In most randomised controlled trials, individual patients are randomised to a treatment or control group, but sometimes this is undesirable or even impossible and groups (clusters) of people may be randomised instead. These are called cluster randomised controlled trials, and although they have been around for a long time, the need for them is likely to increase in line with growing concern to evaluate the delivery of health services, public education, and policy on social care.
- Need for cluster trials will increase with concern over health service evaluation, but issues of ethics and guardianship must be addressed
- In some cluster trials the intervention can be targeted at individuals (individual-cluster); where this would be too difficult or expensive the intervention is targeted at the whole group (cluster-cluster)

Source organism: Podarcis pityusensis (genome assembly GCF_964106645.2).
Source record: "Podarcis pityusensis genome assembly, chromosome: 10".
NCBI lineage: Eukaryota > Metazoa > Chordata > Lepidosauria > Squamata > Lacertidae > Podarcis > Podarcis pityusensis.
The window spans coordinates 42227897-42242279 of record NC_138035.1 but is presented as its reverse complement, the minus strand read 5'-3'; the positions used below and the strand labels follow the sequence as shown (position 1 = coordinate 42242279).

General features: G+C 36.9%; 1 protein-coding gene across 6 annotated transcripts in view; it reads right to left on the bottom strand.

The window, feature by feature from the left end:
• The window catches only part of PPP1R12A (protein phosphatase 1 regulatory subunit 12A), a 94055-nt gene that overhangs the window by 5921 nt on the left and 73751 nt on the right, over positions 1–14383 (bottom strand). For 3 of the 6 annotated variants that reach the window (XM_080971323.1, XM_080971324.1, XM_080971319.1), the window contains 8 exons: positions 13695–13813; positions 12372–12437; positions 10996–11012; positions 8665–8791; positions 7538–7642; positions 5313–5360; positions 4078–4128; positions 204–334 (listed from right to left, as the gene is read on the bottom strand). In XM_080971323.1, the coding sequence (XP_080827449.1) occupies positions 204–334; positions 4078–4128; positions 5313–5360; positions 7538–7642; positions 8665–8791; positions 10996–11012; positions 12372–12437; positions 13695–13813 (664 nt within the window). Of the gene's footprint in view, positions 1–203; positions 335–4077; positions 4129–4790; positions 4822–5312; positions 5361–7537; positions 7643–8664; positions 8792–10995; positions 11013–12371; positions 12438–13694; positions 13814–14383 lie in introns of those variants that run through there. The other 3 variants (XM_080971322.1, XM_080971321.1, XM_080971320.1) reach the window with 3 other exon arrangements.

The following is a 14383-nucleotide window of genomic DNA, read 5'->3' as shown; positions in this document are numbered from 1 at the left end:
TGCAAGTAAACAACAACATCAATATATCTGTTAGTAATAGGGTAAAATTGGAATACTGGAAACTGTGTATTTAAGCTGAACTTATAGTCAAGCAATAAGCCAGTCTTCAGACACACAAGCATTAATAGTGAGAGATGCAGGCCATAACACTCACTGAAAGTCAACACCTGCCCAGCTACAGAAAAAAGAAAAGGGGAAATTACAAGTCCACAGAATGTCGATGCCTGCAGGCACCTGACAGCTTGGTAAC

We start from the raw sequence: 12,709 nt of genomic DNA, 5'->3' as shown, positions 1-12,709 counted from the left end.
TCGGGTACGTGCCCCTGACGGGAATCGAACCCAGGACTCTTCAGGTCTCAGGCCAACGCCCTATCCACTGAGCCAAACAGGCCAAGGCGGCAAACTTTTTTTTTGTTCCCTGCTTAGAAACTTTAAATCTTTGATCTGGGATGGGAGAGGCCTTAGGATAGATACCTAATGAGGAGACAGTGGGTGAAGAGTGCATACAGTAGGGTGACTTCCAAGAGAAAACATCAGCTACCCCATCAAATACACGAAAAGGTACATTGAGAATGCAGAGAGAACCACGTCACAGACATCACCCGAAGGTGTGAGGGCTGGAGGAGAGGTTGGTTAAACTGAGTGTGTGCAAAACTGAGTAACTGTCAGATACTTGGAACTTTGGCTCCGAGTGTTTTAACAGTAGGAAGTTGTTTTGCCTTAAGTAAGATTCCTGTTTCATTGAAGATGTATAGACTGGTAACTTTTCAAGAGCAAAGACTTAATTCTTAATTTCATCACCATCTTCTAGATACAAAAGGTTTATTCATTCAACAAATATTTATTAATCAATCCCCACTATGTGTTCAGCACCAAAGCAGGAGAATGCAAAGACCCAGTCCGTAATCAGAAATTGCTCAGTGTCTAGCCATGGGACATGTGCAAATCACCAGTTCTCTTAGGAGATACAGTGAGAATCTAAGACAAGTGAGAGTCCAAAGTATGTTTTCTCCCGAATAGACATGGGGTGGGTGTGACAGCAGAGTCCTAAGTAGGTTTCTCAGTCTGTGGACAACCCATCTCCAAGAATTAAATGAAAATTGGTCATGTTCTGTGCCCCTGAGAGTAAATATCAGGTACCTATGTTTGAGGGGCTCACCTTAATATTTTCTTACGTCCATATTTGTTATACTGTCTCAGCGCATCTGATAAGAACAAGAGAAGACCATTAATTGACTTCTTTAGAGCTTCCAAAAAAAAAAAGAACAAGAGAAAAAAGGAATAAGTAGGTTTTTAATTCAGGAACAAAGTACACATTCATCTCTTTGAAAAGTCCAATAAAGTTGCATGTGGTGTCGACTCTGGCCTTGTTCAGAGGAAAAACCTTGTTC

- Autonomy is important in individual-cluster trials, while the utilitarian welfare of the cluster as a whole is of paramount importance in cluster-cluster trials
- In individual-cluster trials the participants should give consent; cluster-cluster trials need procedural safeguards appropriate to the risks carried by the cluster intervention
- Guardians should sign a consent form that sets out their duties before they volunteer a cluster for a trial